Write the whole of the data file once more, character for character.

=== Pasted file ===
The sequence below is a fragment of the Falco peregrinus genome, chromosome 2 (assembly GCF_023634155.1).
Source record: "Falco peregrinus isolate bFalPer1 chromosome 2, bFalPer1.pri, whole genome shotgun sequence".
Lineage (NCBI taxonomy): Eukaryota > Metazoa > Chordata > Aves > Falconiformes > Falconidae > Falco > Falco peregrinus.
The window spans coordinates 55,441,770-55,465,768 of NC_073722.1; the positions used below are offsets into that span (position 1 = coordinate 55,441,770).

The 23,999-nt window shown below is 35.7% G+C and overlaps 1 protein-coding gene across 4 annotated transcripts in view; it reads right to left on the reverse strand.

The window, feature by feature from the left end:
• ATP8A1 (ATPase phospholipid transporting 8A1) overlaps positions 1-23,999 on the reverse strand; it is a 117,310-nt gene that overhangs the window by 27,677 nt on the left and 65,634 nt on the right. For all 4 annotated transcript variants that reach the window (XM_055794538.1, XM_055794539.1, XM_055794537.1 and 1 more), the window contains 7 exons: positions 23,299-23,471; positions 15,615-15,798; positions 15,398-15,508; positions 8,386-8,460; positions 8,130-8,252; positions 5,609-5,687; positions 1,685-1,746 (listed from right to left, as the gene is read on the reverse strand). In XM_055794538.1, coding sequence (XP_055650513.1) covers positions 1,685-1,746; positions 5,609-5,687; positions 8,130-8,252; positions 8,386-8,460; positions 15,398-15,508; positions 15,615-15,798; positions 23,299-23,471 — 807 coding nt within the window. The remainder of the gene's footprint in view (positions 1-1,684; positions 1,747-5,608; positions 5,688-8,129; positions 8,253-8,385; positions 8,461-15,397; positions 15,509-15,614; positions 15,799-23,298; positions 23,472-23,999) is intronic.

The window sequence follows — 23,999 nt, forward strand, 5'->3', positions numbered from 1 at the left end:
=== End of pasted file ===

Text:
The sequence below is a fragment of the Falco peregrinus genome, chromosome 2 (assembly GCF_023634155.1).
Source record: "Falco peregrinus isolate bFalPer1 chromosome 2, bFalPer1.pri, whole genome shotgun sequence".
Lineage (NCBI taxonomy): Eukaryota > Metazoa > Chordata > Aves > Falconiformes > Falconidae > Falco > Falco peregrinus.
The window spans coordinates 55,441,770-55,465,768 of NC_073722.1; the positions used below are offsets into that span (position 1 = coordinate 55,441,770).

The 23,999-nt window shown below is 35.7% G+C and overlaps 1 protein-coding gene across 4 annotated transcripts in view; it reads right to left on the reverse strand.

The window, feature by feature from the left end:
• ATP8A1 (ATPase phospholipid transporting 8A1) overlaps positions 1-23,999 on the reverse strand; it is a 117,310-nt gene that overhangs the window by 27,677 nt on the left and 65,634 nt on the right. For all 4 annotated transcript variants that reach the window (XM_055794538.1, XM_055794539.1, XM_055794537.1 and 1 more), the window contains 7 exons: positions 23,299-23,471; positions 15,615-15,798; positions 15,398-15,508; positions 8,386-8,460; positions 8,130-8,252; positions 5,609-5,687; positions 1,685-1,746 (listed from right to left, as the gene is read on the reverse strand). In XM_055794538.1, coding sequence (XP_055650513.1) covers positions 1,685-1,746; positions 5,609-5,687; positions 8,130-8,252; positions 8,386-8,460; positions 15,398-15,508; positions 15,615-15,798; positions 23,299-23,471 — 807 coding nt within the window. The remainder of the gene's footprint in view (positions 1-1,684; positions 1,747-5,608; positions 5,688-8,129; positions 8,253-8,385; positions 8,461-15,397; positions 15,509-15,614; positions 15,799-23,298; positions 23,472-23,999) is intronic.

The window sequence follows — 23,999 nt, forward strand, 5'->3', positions numbered from 1 at the left end: